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Invited Commentary
Emergency Medicine
August 10, 2021

Early Epinephrine Administration for Cardiac Arrest

Author Affiliations
  • 1Anaesthetics Department, Southmead Hospital, North Bristol NHS Trust, Bristol, United Kingdom
  • 2Division of Pulmonary, Critical Care and Sleep Medicine, Beth Israel Deaconess Medical Center, Harvard Medical School, Boston, Massachusetts
JAMA Netw Open. 2021;4(8):e2120725. doi:10.1001/jamanetworkopen.2021.20725

Okubo et al1 observed a time-dependent association between epinephrine administration and survival to hospital discharge and a favorable funtional outcome at discharge in adults with out-of-hospital cardiac arrest (OHCA) with an initial shockable (ventricular fibrillation/pulseless ventricular tachycardia) or nonshockable cardiac rhythm (pulseless electrical activity and asystole). Findings of the study suggest that if epinephrine is used during cardiopulmonary resuscitation (CPR) it is more likely to be beneficial if given early in the resuscitation attempt. The authors used a large data set (>40 000 patients from North America) and time-dependent propensity score–matching to limit resuscitation time bias.2 During CPR, epinephrine treatment is more likely to occur as the duration of CPR increases, but the need for a longer CPR attempt is also associated with a worse outcome and can bias observations toward a harmful treatment effect from epinephrine. This risk of bias can be decreased by comparing patients who received epinephrine after a given number of minutes of resuscitation with similar patients who were at risk of receiving epinephrine in the same minute during their resuscitation (ie, ongoing CPR but not given epinephrine).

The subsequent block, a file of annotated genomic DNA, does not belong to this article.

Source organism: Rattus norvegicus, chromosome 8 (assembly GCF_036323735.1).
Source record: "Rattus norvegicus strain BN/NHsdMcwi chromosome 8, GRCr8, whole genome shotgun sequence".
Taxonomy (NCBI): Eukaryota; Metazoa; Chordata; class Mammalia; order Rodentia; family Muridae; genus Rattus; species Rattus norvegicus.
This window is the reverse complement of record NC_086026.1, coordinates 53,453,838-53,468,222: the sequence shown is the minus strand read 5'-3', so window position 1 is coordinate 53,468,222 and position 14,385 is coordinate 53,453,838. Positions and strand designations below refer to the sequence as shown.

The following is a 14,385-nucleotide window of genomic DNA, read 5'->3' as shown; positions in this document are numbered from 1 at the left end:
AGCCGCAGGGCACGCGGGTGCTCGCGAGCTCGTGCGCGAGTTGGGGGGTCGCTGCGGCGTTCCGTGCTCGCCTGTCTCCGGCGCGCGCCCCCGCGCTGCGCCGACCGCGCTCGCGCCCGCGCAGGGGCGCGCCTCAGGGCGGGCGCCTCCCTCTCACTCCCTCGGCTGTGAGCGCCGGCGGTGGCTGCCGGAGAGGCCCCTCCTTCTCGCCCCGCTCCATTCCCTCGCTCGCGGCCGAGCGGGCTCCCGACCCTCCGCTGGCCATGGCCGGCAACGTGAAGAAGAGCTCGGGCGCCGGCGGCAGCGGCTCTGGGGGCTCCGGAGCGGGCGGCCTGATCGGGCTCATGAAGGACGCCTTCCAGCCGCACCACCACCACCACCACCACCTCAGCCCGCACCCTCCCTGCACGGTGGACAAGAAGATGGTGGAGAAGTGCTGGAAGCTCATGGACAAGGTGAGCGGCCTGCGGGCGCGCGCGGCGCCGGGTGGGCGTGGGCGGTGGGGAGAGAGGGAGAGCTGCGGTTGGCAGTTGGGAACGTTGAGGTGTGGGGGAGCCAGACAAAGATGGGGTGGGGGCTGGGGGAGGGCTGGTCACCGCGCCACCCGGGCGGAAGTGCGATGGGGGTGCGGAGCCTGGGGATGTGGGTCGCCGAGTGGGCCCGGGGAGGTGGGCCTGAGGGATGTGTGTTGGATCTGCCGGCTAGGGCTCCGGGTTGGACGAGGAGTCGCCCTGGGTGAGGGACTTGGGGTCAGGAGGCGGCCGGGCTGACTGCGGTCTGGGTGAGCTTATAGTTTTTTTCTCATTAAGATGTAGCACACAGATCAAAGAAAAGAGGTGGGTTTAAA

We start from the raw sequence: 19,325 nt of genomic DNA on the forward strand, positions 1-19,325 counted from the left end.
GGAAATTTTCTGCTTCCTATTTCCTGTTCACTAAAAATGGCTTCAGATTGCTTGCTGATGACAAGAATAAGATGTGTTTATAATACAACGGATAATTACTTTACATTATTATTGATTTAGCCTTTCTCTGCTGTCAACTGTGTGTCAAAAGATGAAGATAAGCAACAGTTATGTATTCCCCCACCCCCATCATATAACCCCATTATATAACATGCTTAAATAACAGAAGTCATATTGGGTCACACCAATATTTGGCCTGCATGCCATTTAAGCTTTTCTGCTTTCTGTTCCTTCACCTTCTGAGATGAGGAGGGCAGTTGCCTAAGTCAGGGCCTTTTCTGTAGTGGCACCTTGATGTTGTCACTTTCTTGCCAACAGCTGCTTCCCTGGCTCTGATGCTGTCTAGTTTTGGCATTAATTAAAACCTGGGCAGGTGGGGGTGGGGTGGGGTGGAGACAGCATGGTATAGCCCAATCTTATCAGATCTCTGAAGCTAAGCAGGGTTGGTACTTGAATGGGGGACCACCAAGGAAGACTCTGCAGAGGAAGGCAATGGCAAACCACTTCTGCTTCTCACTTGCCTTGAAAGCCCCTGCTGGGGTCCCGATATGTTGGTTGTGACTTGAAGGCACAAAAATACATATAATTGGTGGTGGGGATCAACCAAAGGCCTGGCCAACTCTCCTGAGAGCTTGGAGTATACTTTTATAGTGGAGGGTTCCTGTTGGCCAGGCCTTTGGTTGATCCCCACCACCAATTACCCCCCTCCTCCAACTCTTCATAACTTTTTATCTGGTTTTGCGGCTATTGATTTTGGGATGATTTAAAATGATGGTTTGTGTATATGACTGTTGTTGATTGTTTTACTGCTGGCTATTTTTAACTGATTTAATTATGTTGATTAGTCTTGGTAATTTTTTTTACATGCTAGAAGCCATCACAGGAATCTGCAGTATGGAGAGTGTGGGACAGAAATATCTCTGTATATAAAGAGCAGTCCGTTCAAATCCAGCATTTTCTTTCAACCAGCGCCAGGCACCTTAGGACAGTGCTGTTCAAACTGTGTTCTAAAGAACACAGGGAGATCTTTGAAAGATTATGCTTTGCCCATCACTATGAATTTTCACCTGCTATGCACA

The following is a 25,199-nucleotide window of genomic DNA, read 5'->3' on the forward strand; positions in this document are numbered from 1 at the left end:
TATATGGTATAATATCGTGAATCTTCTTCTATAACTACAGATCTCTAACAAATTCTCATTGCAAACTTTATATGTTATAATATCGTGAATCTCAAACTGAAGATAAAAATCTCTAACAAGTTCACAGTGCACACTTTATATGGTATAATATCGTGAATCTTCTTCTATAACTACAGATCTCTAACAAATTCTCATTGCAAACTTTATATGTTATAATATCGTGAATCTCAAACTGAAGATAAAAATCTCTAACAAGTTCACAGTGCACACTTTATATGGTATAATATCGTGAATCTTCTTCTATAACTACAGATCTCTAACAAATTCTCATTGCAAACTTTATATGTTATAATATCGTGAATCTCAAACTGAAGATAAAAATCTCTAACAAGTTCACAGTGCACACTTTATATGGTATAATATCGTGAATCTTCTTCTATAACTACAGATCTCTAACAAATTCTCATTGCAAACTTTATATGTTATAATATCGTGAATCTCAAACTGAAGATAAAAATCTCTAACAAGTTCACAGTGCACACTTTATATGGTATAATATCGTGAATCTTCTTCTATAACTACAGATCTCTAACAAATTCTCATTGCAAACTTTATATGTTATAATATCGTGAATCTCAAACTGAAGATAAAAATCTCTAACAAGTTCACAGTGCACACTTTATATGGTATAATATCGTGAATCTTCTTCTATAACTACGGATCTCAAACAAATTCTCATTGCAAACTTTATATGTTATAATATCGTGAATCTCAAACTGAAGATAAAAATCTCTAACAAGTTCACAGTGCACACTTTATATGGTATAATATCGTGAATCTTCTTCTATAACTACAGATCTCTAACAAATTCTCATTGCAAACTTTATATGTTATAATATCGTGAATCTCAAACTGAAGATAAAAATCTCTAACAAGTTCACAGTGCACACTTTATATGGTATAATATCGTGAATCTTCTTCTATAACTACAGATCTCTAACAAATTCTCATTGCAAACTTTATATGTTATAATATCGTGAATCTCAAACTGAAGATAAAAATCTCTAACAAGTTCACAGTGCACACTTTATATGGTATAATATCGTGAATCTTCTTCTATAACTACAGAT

Most of our recent understanding of the role of epinephrine during CPR comes from the PARAMEDIC-2 randomized clinical trial3 that compared epinephrine with placebo in 8014 patients with OHCA in the UK and showed that epinephrine increased return of spontaneous circulation (ROSC) (36% vs 12%) and survival to hospital discharge (3.2% vs 2.4%) compared with placebo (unadjusted odds ratio, 1.39 [95% CI, 1.06-1.82]; P = .02). The low overall survival was attributed to a median time of 21 minutes between the emergency call and study drug administration. The main concerns raised by the study were regarding secondary end points, such as whether epinephrine increases brain injury in survivors or helps achieve ROSC at a late stage of cardiac arrest when severe brain damage is more likely. Specifically, there was an increase in the proportion of survivors with poor neurological function in the epinephrine group vs the placebo group (39 of 126 patients [31.0%] vs 16 of 90 patients [17.8%] had a poor neurological outcome, 39 of 4015 patients [1.0%] vs 16 of 3999 patients [0.4%] of the patients in each group). Another concern was that epinephrine use increased intensive care admissions in patients who subsequently died. A secondary cost-analysis of PARAMEDIC-2 suggested that epinephrine use was associated with an increase in the number of organs donated by nonsurvivors and the number of organ transplant recipients.4 When organ donation and transplants were taken into account, administration of epinephrine changed from not being a cost-effective option to being a cost-effective intervention.